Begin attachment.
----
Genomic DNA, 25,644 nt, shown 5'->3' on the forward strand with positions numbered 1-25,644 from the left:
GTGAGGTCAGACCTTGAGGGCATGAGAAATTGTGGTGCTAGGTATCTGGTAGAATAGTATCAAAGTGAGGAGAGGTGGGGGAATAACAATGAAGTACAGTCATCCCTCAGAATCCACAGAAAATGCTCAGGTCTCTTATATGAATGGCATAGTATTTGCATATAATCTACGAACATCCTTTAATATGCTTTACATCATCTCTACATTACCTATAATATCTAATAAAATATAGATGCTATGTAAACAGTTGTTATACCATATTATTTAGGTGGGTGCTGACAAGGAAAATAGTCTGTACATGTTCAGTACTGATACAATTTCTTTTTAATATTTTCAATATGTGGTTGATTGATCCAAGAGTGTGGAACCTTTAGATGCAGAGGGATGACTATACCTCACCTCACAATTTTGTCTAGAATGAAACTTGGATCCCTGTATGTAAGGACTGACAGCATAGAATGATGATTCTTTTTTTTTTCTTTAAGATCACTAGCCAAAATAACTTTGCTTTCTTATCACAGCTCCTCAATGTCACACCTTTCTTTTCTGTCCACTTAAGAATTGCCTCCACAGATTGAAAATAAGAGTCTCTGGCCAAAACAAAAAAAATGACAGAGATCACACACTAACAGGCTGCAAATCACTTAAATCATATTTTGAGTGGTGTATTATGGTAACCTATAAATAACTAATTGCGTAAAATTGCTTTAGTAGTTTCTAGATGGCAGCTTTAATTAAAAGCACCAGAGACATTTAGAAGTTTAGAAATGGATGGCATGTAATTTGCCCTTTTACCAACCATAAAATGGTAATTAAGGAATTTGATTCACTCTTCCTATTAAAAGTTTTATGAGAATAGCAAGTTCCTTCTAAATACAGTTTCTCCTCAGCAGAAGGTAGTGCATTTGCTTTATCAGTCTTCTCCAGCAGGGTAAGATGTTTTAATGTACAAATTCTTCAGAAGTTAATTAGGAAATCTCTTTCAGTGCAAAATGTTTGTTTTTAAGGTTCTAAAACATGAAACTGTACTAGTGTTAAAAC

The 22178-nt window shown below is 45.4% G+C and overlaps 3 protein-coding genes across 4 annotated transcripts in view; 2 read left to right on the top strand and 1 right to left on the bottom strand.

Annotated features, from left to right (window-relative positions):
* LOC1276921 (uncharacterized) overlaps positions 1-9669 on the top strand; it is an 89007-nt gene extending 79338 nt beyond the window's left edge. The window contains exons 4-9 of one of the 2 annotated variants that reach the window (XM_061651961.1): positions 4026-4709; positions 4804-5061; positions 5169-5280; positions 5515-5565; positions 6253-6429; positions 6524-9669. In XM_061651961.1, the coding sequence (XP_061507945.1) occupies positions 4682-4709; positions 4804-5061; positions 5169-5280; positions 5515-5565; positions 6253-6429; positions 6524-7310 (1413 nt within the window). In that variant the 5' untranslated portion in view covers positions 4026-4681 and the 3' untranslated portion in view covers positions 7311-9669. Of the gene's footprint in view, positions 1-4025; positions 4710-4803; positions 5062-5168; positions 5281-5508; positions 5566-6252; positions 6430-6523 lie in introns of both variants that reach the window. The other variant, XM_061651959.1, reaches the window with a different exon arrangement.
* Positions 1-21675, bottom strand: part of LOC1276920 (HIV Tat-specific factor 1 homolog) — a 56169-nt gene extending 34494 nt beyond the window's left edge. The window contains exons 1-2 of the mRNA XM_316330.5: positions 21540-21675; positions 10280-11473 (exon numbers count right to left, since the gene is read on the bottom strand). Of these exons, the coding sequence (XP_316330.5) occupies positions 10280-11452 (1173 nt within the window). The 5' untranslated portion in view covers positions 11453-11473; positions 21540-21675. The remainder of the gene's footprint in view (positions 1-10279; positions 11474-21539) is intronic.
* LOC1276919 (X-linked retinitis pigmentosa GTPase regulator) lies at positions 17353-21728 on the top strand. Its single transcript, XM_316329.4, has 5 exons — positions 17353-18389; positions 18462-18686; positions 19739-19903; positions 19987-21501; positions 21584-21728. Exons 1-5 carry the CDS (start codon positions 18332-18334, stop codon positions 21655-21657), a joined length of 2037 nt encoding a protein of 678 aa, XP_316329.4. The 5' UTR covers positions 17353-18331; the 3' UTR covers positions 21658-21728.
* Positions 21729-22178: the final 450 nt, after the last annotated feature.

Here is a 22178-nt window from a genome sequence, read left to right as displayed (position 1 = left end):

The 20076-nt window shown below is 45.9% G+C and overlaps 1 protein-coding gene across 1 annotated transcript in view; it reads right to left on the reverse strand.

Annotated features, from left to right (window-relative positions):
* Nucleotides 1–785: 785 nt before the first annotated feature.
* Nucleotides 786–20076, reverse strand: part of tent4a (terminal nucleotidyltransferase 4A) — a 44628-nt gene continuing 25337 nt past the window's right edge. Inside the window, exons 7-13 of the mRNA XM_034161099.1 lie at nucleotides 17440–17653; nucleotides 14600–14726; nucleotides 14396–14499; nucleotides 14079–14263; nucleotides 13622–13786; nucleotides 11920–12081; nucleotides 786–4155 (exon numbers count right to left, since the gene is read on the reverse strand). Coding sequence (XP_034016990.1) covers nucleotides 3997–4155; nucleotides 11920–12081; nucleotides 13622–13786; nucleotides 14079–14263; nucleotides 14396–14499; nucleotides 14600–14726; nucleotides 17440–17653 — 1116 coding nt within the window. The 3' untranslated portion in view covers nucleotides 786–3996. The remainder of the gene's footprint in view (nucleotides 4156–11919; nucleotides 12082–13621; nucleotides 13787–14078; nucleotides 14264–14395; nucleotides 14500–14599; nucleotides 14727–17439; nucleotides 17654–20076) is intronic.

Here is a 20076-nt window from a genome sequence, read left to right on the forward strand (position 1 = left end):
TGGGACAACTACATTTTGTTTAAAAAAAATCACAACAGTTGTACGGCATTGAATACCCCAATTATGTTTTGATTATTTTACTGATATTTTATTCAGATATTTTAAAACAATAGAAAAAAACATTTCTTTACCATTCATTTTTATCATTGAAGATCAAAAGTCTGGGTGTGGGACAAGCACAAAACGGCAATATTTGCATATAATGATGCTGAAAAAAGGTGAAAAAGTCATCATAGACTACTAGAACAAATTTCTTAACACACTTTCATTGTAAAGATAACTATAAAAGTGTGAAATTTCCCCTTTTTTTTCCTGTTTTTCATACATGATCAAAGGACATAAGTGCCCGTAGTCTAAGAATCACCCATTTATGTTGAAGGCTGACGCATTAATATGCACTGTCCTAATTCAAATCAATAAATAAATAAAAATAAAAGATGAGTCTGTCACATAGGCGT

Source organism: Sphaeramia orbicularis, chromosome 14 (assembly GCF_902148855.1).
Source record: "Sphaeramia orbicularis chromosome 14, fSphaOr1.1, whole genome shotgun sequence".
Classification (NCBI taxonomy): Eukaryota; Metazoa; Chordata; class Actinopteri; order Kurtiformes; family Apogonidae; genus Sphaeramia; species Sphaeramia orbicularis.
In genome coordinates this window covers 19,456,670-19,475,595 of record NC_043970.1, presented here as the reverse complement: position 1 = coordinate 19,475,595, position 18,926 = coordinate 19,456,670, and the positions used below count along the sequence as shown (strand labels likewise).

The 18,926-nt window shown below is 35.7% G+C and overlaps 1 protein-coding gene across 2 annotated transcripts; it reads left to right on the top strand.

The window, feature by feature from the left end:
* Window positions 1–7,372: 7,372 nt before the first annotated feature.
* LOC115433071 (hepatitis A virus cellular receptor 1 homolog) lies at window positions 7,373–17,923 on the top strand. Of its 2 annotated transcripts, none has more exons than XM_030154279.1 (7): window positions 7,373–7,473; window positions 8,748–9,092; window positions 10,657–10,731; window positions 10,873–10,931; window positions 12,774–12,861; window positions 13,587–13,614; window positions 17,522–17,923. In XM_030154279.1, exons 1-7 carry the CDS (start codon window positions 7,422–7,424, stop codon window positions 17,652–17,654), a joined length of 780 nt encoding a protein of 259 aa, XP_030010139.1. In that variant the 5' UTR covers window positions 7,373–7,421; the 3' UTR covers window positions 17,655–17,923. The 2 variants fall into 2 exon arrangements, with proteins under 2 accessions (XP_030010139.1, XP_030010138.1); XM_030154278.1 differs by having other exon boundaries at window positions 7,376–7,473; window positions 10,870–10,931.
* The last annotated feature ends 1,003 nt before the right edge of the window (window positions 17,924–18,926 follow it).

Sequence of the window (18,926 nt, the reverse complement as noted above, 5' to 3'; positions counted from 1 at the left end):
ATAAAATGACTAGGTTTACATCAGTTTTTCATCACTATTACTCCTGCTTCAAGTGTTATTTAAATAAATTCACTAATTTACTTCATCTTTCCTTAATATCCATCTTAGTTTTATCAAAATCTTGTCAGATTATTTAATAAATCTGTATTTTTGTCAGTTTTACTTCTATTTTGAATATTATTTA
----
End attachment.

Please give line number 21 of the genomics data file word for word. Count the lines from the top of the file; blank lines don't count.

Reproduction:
The window, feature by feature from the left end: